Others have been forced to flee for safety in the dead of night, such as one reporter I know from Ethiopia. Only last week two more journalists in that repressive state were jailed for trumped-up terrorist offences, joining 16 others behind bars.
They would rightly look on in amazement as Britain sleepwalks towards a future in which the press freedoms they so desire are shackled by state intervention and the threat of crippling legal costs for those who dare to report the truth.
Consider the facts. Four years ago Westminster was still smarting from the fallout over its shameful expenses scandal, which was revealed by a national newspaper and led to criminal convictions for several MPs. Then along came a phone-hacking scandal, sparking anger over the antics of some red-top journalists, and the subsequent Leveson Inquiry that gave politicians the opportunity for revenge.
A cosy deal was cooked up between the three main party leaders – all since ousted from office – and members of Hacked Off, an anti-press lobby group whose best-known figure is film star Hugh Grant.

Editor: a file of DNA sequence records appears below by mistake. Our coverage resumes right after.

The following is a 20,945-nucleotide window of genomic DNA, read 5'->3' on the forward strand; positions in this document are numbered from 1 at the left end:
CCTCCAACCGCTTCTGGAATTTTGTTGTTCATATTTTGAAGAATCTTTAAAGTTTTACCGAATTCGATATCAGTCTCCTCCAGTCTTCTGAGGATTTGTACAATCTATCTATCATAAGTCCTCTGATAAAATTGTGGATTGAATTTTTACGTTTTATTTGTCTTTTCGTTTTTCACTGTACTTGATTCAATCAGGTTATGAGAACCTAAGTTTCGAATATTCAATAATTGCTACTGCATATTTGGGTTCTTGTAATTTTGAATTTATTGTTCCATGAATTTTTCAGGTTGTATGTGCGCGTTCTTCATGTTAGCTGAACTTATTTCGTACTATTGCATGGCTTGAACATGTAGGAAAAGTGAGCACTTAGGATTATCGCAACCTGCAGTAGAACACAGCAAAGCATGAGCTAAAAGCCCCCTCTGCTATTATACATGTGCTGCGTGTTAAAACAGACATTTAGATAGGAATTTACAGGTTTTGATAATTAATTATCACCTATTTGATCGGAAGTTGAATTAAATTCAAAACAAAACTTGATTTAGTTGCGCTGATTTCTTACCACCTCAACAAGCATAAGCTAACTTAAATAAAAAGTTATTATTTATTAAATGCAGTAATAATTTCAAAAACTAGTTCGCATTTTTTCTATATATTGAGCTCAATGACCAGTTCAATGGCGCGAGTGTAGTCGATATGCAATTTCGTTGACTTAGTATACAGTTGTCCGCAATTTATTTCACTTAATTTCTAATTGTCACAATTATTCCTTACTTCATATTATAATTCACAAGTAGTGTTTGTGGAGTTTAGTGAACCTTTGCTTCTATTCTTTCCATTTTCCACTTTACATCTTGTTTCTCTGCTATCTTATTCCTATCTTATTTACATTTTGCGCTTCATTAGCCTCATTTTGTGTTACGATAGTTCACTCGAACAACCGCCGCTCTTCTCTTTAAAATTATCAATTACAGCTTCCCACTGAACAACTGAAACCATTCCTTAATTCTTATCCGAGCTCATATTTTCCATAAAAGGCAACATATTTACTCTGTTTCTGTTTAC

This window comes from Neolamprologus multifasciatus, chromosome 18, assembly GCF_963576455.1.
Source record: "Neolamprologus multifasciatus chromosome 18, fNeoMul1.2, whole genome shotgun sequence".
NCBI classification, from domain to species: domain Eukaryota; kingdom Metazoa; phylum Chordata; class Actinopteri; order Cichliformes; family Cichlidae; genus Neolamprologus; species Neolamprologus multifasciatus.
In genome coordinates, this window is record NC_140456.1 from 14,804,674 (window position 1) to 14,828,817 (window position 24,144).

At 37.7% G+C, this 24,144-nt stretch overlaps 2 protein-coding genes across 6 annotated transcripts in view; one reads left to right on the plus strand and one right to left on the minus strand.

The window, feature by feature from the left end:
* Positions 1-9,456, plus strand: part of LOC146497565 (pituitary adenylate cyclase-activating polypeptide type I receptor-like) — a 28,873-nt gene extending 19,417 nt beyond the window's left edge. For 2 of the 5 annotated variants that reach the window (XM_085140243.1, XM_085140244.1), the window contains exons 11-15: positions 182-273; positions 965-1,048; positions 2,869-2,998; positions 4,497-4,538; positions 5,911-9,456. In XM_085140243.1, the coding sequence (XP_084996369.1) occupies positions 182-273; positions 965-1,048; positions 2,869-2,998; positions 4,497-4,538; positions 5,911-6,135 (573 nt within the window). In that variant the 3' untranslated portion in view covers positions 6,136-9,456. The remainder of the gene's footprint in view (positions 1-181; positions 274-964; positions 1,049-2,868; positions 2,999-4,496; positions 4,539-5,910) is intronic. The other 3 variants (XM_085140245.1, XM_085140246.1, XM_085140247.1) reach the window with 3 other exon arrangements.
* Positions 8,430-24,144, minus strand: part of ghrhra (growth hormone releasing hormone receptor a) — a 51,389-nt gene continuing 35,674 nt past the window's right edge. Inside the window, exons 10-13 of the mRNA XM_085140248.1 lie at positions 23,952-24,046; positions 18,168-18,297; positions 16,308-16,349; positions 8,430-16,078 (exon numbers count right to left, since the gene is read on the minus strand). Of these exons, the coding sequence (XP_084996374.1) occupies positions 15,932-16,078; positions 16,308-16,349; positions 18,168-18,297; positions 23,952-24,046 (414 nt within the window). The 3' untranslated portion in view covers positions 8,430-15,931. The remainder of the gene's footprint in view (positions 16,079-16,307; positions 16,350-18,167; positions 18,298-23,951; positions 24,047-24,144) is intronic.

So now comes Section 40 of the Crime and Courts Acts, snuck through Parliament in just 13 hours despite some MPs complaining of voting on an unseen draft, which empowers a regulator called Impress to oversee publishers, who will otherwise be denied justice in the courts.
This new body is funded by the family of Max Mosley, whose sexual activities were once splashed in the now-closed News of the World newspaper.
This is back-door imposition of state control on the press.
And if that was not bad enough, an official regulator sanctioned by Parliament is getting cash from a rich man crusading to rein in papers after he was caused embarrassment.
Indeed, there is tragic irony in the Government giving recognition to a state body funded by the son of Sir Oswald Mosley – not least when it is egged on by people who call some of Britain’s most popular daily newspapers ‘fascist’ and want them banned.
But it gets worse. Much worse. The most alarming aspect of this move is that it threatens to end the freedom of journalists to expose wrongdoing, investigate errant behaviour and hold the powerful to account. Publishers can choose whether to accept Impress’s authority. But if they refuse, they would be forced to pay all legal costs if a story is challenged in the courts for libel or on grounds of privacy – regardless of the outcome.
Welcome to a world in which journalists and newspapers are punished – and possibly forced out of business – for telling the truth about crooks, thieves and scoundrels. What other law, what other civilised country, acts in such a manner?